SEOUL, South Korea — Animal rights groups on Tuesday welcomed the South Korean president's offer to look into banning consumption of dog meat.

Dog meat is neither legal nor explicitly banned in South Korea. Restaurants that serve it are a dwindling business here as younger people find dog meat a less appetizing dining option. But some people oppose a ban as a surrender to Western pressure.

During a meeting with his prime minister on Monday, President Moon Jae-in asked "if it's time to carefully consider" a ban, according to his office. It's unclear when a review would take place and when or whether a ban would be realized.

A few activists gathered in central Seoul on Tuesday to call for the government and parliament to work out steps to officially prohibit dog meat consumption. They placed a big placard on the street that reads "Legislate law banning the slaughters of dogs and cats!"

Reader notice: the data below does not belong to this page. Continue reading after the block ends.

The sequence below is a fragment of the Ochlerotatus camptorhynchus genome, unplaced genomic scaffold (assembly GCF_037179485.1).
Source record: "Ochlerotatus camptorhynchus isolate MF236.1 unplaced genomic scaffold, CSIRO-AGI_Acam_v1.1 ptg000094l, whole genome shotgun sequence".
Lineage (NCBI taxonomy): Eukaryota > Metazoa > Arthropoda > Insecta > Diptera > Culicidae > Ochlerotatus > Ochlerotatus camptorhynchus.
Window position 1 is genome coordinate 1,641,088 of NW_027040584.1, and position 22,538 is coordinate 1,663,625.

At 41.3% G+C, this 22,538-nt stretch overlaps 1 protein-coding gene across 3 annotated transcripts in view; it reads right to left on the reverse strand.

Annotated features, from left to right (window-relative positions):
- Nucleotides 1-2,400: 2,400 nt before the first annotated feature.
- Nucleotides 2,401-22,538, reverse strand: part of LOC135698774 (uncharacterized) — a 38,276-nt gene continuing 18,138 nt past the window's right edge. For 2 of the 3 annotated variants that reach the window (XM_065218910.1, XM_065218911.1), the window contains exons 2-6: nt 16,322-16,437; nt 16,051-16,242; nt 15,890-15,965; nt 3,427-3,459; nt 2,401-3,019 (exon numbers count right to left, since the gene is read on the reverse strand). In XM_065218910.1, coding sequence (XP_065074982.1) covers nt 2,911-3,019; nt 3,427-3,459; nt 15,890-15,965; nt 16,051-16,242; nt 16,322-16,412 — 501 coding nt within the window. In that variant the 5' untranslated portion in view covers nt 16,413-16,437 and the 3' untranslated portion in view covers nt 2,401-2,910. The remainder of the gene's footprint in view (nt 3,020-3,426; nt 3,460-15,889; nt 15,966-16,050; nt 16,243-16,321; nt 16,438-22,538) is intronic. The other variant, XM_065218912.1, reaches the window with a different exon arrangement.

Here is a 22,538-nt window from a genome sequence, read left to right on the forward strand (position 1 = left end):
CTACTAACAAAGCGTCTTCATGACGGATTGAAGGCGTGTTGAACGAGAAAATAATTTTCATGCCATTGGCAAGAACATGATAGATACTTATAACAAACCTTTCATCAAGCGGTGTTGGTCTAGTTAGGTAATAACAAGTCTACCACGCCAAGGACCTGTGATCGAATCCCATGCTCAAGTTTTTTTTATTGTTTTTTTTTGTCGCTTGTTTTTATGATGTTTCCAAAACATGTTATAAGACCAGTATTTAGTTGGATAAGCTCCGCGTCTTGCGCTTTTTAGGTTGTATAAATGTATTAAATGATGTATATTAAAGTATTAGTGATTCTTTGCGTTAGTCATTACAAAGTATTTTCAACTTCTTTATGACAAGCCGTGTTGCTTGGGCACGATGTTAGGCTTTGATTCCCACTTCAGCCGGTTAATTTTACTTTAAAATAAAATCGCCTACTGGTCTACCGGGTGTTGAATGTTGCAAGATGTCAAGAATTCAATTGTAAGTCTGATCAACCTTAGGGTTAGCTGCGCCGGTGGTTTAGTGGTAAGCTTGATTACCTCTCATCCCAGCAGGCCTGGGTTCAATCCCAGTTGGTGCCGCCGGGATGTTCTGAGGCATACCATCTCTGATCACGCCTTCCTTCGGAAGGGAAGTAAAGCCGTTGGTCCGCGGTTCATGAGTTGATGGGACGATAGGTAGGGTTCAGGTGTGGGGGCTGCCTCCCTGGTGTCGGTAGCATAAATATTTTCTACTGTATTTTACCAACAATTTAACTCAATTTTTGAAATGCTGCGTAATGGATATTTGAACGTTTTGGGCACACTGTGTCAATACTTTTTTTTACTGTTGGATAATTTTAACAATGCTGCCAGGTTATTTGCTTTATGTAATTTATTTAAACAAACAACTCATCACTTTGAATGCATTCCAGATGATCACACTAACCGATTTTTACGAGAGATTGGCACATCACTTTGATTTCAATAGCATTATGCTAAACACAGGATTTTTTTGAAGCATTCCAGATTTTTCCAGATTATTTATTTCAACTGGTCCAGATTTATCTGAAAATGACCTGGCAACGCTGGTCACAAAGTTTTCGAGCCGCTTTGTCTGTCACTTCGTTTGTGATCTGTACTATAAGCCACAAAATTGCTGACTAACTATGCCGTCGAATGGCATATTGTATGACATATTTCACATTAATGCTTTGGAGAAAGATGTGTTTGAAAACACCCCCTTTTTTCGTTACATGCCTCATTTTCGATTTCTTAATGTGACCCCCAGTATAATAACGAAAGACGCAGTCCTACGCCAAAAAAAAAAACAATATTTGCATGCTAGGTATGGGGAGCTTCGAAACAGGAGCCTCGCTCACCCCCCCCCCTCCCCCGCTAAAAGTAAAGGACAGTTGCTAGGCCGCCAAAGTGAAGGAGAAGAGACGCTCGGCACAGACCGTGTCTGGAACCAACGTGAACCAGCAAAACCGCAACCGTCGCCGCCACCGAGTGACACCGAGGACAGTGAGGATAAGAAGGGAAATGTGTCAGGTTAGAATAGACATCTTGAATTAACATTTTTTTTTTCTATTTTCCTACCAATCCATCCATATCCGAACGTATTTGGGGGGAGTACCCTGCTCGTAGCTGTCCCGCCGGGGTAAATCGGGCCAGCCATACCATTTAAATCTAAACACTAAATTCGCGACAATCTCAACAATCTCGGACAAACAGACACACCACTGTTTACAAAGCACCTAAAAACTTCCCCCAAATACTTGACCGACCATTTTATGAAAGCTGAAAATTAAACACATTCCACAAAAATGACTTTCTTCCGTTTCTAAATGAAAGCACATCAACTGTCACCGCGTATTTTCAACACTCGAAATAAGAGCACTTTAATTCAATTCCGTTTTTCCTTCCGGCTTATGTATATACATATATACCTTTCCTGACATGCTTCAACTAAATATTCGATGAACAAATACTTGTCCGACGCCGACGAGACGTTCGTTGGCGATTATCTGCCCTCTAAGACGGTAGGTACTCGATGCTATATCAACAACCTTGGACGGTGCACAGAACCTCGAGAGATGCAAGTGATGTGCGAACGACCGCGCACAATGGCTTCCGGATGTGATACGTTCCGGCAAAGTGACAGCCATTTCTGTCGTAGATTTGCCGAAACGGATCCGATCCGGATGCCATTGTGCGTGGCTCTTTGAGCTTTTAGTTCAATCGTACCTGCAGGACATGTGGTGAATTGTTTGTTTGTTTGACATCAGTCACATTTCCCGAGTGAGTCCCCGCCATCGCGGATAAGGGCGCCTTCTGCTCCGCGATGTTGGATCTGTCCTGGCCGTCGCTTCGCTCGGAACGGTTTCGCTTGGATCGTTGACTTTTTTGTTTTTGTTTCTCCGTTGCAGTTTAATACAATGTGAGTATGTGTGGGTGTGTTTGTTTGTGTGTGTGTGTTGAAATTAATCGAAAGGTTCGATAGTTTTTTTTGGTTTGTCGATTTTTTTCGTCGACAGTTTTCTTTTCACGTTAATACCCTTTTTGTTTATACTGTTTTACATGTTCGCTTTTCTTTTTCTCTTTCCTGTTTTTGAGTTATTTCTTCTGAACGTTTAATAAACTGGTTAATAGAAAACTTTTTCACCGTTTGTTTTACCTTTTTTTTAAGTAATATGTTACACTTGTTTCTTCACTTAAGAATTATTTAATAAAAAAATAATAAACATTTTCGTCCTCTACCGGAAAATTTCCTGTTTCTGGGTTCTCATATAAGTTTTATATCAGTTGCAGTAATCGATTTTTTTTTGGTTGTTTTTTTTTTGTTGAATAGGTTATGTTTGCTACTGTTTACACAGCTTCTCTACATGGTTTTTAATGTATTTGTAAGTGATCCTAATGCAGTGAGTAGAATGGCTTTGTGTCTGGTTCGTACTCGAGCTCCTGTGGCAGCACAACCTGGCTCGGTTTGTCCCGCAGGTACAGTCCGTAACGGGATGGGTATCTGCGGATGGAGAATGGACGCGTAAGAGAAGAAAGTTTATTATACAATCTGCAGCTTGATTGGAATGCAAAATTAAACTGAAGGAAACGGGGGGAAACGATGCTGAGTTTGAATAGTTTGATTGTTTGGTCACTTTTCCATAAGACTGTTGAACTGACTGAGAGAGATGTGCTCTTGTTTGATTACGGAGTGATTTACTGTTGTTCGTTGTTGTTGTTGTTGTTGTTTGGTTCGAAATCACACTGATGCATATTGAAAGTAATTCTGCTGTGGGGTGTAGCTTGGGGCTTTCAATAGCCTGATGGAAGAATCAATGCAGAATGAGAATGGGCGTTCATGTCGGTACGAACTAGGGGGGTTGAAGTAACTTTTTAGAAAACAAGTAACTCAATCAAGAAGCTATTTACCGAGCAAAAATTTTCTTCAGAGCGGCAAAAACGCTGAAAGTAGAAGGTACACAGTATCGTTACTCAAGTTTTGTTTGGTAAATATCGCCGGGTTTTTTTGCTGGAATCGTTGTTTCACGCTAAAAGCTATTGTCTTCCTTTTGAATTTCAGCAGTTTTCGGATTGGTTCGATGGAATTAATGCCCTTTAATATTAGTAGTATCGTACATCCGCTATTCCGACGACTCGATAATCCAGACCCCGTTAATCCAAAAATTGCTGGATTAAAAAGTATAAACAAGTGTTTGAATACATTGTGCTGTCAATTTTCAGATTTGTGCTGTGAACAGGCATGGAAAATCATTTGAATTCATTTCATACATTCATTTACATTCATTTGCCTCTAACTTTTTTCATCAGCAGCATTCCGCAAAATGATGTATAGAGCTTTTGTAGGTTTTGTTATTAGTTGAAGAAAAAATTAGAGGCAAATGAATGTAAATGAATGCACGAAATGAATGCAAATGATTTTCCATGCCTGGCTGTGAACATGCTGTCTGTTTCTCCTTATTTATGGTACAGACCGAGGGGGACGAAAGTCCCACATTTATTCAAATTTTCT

"We actively welcome President Moon Jae-in's comments instructing a review of the dog meat consumption ban and hope there would be substantial progress on that," animal rights organizations said in a joint statement.

Activists later visited Moon's presidential office and Parliament to convey their calls for swift action to ban dog meat consumption, said Lee Won Bok, head of the Korea Association of Animal Protection.

A public survey in 2018 indicated about 80% of South Koreans had not eaten dog meat in the previous year. Lee said an estimated about 1 million dogs are still killed each year in South Korea for food.

Some older people in South Korea believe that dog meat enhances sexual stamina.